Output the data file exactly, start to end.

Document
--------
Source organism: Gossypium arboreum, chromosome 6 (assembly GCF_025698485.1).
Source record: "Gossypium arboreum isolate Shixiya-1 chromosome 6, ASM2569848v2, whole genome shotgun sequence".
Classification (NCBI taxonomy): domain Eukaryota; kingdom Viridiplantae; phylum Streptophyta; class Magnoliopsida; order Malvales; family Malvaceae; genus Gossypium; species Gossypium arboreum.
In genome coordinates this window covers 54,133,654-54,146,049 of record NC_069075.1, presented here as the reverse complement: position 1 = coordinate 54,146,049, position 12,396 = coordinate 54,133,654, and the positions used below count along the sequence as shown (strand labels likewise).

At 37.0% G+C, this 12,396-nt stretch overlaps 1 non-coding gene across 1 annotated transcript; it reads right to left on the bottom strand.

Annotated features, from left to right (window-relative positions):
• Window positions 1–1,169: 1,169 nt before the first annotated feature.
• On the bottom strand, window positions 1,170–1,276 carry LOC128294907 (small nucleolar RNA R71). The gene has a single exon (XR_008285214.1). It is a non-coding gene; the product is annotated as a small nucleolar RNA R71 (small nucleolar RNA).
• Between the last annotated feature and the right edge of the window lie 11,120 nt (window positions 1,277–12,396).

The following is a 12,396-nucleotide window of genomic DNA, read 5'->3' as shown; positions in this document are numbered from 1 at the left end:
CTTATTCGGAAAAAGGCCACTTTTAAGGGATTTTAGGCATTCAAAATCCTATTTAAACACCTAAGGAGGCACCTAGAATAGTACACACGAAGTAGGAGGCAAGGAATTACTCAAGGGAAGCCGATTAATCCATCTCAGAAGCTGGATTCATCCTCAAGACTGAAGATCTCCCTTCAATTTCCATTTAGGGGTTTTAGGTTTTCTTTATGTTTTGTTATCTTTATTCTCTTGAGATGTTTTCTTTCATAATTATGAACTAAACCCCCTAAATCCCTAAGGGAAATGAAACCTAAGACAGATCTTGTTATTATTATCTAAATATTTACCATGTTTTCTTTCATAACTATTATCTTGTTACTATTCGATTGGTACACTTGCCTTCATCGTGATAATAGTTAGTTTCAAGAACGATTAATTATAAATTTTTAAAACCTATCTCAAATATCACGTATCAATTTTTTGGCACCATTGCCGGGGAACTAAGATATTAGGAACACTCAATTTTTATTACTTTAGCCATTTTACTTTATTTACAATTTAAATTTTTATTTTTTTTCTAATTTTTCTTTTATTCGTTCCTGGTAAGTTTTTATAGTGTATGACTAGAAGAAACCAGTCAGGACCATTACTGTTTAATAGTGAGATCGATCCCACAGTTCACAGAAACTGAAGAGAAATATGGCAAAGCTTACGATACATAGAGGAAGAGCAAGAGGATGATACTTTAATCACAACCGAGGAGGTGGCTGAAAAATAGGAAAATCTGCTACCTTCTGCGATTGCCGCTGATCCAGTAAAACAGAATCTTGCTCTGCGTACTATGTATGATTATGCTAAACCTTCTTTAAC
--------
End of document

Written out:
Source organism: Gossypium arboreum, chromosome 6 (assembly GCF_025698485.1).
Source record: "Gossypium arboreum isolate Shixiya-1 chromosome 6, ASM2569848v2, whole genome shotgun sequence".
Classification (NCBI taxonomy): domain Eukaryota; kingdom Viridiplantae; phylum Streptophyta; class Magnoliopsida; order Malvales; family Malvaceae; genus Gossypium; species Gossypium arboreum.
In genome coordinates this window covers 54,133,654-54,146,049 of record NC_069075.1, presented here as the reverse complement: position 1 = coordinate 54,146,049, position 12,396 = coordinate 54,133,654, and the positions used below count along the sequence as shown (strand labels likewise).

At 37.0% G+C, this 12,396-nt stretch overlaps 1 non-coding gene across 1 annotated transcript; it reads right to left on the bottom strand.

Annotated features, from left to right (window-relative positions):
• Window positions 1–1,169: 1,169 nt before the first annotated feature.
• On the bottom strand, window positions 1,170–1,276 carry LOC128294907 (small nucleolar RNA R71). The gene has a single exon (XR_008285214.1). It is a non-coding gene; the product is annotated as a small nucleolar RNA R71 (small nucleolar RNA).
• Between the last annotated feature and the right edge of the window lie 11,120 nt (window positions 1,277–12,396).

The following is a 12,396-nucleotide window of genomic DNA, read 5'->3' as shown; positions in this document are numbered from 1 at the left end:
CTTATTCGGAAAAAGGCCACTTTTAAGGGATTTTAGGCATTCAAAATCCTATTTAAACACCTAAGGAGGCACCTAGAATAGTACACACGAAGTAGGAGGCAAGGAATTACTCAAGGGAAGCCGATTAATCCATCTCAGAAGCTGGATTCATCCTCAAGACTGAAGATCTCCCTTCAATTTCCATTTAGGGGTTTTAGGTTTTCTTTATGTTTTGTTATCTTTATTCTCTTGAGATGTTTTCTTTCATAATTATGAACTAAACCCCCTAAATCCCTAAGGGAAATGAAACCTAAGACAGATCTTGTTATTATTATCTAAATATTTACCATGTTTTCTTTCATAACTATTATCTTGTTACTATTCGATTGGTACACTTGCCTTCATCGTGATAATAGTTAGTTTCAAGAACGATTAATTATAAATTTTTAAAACCTATCTCAAATATCACGTATCAATTTTTTGGCACCATTGCCGGGGAACTAAGATATTAGGAACACTCAATTTTTATTACTTTAGCCATTTTACTTTATTTACAATTTAAATTTTTATTTTTTTTCTAATTTTTCTTTTATTCGTTCCTGGTAAGTTTTTATAGTGTATGACTAGAAGAAACCAGTCAGGACCATTACTGTTTAATAGTGAGATCGATCCCACAGTTCACAGAAACTGAAGAGAAATATGGCAAAGCTTACGATACATAGAGGAAGAGCAAGAGGATGATACTTTAATCACAACCGAGGAGGTGGCTGAAAAATAGGAAAATCTGCTACCTTCTGCGATTGCCGCTGATCCAGTAAAACAGAATCTTGCTCTGCGTACTATGTATGATTATGCTAAACCTTCTTTAAC